The leaf springs 7a, 7b must store large amounts of mechanical energy andwithstand a high number of loading cycles with high forces and stresses,for a minimum weight and a reasonable cost. This can be done usingcomposite materials, composed of layers of high mechanical strength fibersimpregnated with a thermoplastic or a thermosetting resin matrix. The saidsprings can be made by piling several layers of woven fibers, for examplebidirectional, so that the specific fiber orientation for each layercontributes to an optimal elastic leaf spring. Preferably the leaf springswould be manufactured in pultrusion, using unidirectional fibers in thelongitudinal direction, with an epoxy resin.

Advantageously, the width of the spring varies along the length so that thewidth is proportional to the moment at maximum load, i.e. wider in themiddle than at the ends as illustrated in FIG. 15b. In this case, thewidth/length ratio and the variation of width/length ratio are high,creating relatively high shearing stresses between the central portion andthe two lateral portions. Cross fibers at 90° offer a higher shearstress resistance, either for example at the core of the spring, near theneutral axis, or by gluing or welding a layer of cross-fibers in a highlyelastic strain matrix, on at least one of the two faces of the leafspring.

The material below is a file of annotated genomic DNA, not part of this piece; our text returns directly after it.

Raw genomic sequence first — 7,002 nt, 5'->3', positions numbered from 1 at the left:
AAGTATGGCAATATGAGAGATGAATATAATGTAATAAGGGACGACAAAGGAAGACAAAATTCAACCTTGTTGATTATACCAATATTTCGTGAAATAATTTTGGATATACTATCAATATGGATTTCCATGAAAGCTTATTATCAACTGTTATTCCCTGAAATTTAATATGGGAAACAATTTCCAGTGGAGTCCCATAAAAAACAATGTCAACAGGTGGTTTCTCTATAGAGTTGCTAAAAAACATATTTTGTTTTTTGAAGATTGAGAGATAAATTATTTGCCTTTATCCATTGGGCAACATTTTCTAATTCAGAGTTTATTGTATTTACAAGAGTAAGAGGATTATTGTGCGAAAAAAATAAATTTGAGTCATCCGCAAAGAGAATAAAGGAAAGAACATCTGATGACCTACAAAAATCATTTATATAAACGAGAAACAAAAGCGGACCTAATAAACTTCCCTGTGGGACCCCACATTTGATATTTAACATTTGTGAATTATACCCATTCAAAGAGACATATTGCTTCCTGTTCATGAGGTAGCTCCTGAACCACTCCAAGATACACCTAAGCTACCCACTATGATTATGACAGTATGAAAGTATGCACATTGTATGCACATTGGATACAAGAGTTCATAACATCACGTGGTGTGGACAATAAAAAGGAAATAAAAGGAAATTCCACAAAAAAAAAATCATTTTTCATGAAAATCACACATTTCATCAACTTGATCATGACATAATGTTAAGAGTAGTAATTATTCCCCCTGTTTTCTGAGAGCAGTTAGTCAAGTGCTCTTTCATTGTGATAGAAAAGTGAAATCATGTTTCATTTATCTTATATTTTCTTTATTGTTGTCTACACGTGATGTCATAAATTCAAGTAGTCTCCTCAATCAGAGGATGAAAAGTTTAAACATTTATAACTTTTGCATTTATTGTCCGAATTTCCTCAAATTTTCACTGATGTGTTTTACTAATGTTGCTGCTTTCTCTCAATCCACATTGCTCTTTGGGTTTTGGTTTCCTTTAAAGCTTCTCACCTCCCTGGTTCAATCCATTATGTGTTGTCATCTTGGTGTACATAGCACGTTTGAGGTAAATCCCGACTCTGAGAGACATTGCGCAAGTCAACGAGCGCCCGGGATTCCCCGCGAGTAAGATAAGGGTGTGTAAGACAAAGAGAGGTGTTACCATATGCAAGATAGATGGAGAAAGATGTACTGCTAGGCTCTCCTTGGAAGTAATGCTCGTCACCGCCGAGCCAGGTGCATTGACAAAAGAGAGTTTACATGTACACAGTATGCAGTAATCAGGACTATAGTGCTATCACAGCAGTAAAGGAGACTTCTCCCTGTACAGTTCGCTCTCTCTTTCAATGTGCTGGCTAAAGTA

Given that the core of the leaf spring is subjected mainly to shearingstresses, and contributes little to the stiffness, strength, and energystored, a sandwich-type construction can be used, with lighter plastic atthe core, and unidirectional fibers on the faces. FIGS. 16a and 16billustrate a sandwich-type leaf spring with a central core 75c coveredwith two composite external faces 75a and 75b. The central layer can bemade of still or soft plastic, while the external layers 75a and 75b aremade of composite materials as described above, the density of the ends 70and 71 of the core 75c of the leaf spring being at least equal to thedensity of the core in the middle. A plastic sheet can also be glued orwelded on each face to protect the spring from humidity, ultraviolet rays,and scratches.

The leaf springs 7a and 7b must be relatively long and thin so as to bucketat the desired load. Their composition and dimensions must be chosenaccording to the required performance. The width can be either constant,as illustrated in FIGS. 5, 6, 11a and 15a, or variable, as illustrated inFIGS. 1 and 15b. FIGS. 15d and 15e illustrate an alternative leaf springconstruction with a variable thickness, the compression face being plane,while the external face 75a, under tension when the spring flexes, has acurved cross-section, so that the lateral edges of the leaf spring arethinner than the central portion. Naturally, the leaf spring thickness canbe constant or variable, as illustrated in FIGS. 15c and 16b (in thelongitudinal direction) or in FIGS. 15d and 15e (in the transversedirection), while remaining within the scope of the invention.

Means can be provided for to allow the springs to be taken out, to beexchanged in case of breaking or to adapt the spring to the user's needs.

It is possible to make the dihedron hermetic, for example with abellows-type of system, to avoid any intrusion of foreign particles suchas stones. Also, the shoe according to the invention can be combined withother known devices such as foam, air pockets, linear or other springs,placed in the dihedron.

It is understood that the above-described embodiments are merelyillustrative, and that the invention includes all technical equivalents aswell as their combinations.